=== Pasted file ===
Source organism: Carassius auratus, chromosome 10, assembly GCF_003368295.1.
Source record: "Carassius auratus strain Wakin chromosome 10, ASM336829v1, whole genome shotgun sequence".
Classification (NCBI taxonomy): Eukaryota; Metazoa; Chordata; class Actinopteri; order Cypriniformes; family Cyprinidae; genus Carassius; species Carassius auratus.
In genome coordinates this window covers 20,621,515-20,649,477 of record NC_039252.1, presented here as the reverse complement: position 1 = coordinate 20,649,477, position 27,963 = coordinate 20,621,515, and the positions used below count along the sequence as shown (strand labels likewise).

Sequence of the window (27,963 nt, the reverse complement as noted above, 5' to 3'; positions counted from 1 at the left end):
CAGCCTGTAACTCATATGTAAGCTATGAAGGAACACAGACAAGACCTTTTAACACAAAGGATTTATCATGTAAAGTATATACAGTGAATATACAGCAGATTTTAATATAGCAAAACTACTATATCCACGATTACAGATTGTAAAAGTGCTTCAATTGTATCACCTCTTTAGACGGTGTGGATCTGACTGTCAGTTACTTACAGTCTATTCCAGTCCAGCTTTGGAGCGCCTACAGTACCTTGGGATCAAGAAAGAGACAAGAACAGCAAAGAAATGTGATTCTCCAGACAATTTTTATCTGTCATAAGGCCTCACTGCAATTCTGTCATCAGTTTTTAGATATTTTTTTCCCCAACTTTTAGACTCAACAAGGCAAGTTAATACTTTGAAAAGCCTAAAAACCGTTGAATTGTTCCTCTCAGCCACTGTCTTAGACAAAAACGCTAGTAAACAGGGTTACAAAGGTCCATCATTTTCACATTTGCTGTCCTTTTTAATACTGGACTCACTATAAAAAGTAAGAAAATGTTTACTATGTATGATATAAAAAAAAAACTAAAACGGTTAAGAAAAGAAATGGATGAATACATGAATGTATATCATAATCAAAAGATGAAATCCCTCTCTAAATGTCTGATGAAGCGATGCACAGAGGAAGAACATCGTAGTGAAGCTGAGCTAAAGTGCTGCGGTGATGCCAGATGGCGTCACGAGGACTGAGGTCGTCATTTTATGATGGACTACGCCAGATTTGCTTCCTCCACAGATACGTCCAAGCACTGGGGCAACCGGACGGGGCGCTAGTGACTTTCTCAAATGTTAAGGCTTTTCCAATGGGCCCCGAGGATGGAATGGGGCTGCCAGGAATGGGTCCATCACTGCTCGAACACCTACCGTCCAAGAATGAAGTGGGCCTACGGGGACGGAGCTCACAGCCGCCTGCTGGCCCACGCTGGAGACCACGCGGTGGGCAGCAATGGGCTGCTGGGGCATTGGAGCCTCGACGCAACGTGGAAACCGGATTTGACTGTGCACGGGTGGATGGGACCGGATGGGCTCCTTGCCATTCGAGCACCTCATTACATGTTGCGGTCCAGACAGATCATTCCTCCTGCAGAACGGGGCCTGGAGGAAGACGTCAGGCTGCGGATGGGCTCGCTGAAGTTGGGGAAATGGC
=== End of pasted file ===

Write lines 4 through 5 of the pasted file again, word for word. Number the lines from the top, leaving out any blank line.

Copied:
In genome coordinates this window covers 20,621,515-20,649,477 of record NC_039252.1, presented here as the reverse complement: position 1 = coordinate 20,649,477, position 27,963 = coordinate 20,621,515, and the positions used below count along the sequence as shown (strand labels likewise).

Sequence of the window (27,963 nt, the reverse complement as noted above, 5' to 3'; positions counted from 1 at the left end):